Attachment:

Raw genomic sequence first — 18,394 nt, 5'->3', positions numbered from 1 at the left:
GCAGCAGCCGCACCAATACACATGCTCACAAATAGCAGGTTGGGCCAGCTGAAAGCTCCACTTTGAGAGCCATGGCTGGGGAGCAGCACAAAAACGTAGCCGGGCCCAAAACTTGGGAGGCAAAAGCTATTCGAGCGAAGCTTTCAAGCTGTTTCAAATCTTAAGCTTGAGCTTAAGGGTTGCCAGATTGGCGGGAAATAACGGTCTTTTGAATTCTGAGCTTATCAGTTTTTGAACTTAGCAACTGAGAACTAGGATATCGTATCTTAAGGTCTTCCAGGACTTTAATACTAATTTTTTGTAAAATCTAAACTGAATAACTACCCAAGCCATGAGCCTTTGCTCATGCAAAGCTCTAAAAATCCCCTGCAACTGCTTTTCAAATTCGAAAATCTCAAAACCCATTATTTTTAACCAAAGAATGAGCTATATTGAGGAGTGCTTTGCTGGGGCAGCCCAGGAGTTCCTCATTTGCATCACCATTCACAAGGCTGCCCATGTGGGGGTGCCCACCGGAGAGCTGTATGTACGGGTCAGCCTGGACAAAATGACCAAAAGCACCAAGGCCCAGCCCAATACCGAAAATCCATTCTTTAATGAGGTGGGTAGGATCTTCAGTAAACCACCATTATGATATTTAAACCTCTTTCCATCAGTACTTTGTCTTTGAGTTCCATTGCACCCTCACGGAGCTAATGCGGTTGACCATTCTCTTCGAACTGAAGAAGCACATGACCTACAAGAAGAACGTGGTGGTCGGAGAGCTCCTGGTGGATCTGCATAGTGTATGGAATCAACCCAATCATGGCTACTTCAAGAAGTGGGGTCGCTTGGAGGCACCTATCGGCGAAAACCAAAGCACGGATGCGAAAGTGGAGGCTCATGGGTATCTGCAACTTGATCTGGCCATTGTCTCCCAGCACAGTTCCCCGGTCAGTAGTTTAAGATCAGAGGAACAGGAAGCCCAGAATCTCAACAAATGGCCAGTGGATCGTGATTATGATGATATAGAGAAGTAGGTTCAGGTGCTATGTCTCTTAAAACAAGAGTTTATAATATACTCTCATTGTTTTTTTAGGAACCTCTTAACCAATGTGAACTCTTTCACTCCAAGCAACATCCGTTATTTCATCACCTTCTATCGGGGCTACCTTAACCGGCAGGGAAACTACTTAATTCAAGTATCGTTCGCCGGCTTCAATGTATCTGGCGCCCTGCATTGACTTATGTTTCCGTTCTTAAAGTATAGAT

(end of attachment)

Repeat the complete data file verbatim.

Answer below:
Raw genomic sequence first — 18,394 nt, 5'->3', positions numbered from 1 at the left:
GCAGCAGCCGCACCAATACACATGCTCACAAATAGCAGGTTGGGCCAGCTGAAAGCTCCACTTTGAGAGCCATGGCTGGGGAGCAGCACAAAAACGTAGCCGGGCCCAAAACTTGGGAGGCAAAAGCTATTCGAGCGAAGCTTTCAAGCTGTTTCAAATCTTAAGCTTGAGCTTAAGGGTTGCCAGATTGGCGGGAAATAACGGTCTTTTGAATTCTGAGCTTATCAGTTTTTGAACTTAGCAACTGAGAACTAGGATATCGTATCTTAAGGTCTTCCAGGACTTTAATACTAATTTTTTGTAAAATCTAAACTGAATAACTACCCAAGCCATGAGCCTTTGCTCATGCAAAGCTCTAAAAATCCCCTGCAACTGCTTTTCAAATTCGAAAATCTCAAAACCCATTATTTTTAACCAAAGAATGAGCTATATTGAGGAGTGCTTTGCTGGGGCAGCCCAGGAGTTCCTCATTTGCATCACCATTCACAAGGCTGCCCATGTGGGGGTGCCCACCGGAGAGCTGTATGTACGGGTCAGCCTGGACAAAATGACCAAAAGCACCAAGGCCCAGCCCAATACCGAAAATCCATTCTTTAATGAGGTGGGTAGGATCTTCAGTAAACCACCATTATGATATTTAAACCTCTTTCCATCAGTACTTTGTCTTTGAGTTCCATTGCACCCTCACGGAGCTAATGCGGTTGACCATTCTCTTCGAACTGAAGAAGCACATGACCTACAAGAAGAACGTGGTGGTCGGAGAGCTCCTGGTGGATCTGCATAGTGTATGGAATCAACCCAATCATGGCTACTTCAAGAAGTGGGGTCGCTTGGAGGCACCTATCGGCGAAAACCAAAGCACGGATGCGAAAGTGGAGGCTCATGGGTATCTGCAACTTGATCTGGCCATTGTCTCCCAGCACAGTTCCCCGGTCAGTAGTTTAAGATCAGAGGAACAGGAAGCCCAGAATCTCAACAAATGGCCAGTGGATCGTGATTATGATGATATAGAGAAGTAGGTTCAGGTGCTATGTCTCTTAAAACAAGAGTTTATAATATACTCTCATTGTTTTTTTAGGAACCTCTTAACCAATGTGAACTCTTTCACTCCAAGCAACATCCGTTATTTCATCACCTTCTATCGGGGCTACCTTAACCGGCAGGGAAACTACTTAATTCAAGTATCGTTCGCCGGCTTCAATGTATCTGGCGCCCTGCATTGACTTATGTTTCCGTTCTTAAAGTATAGAT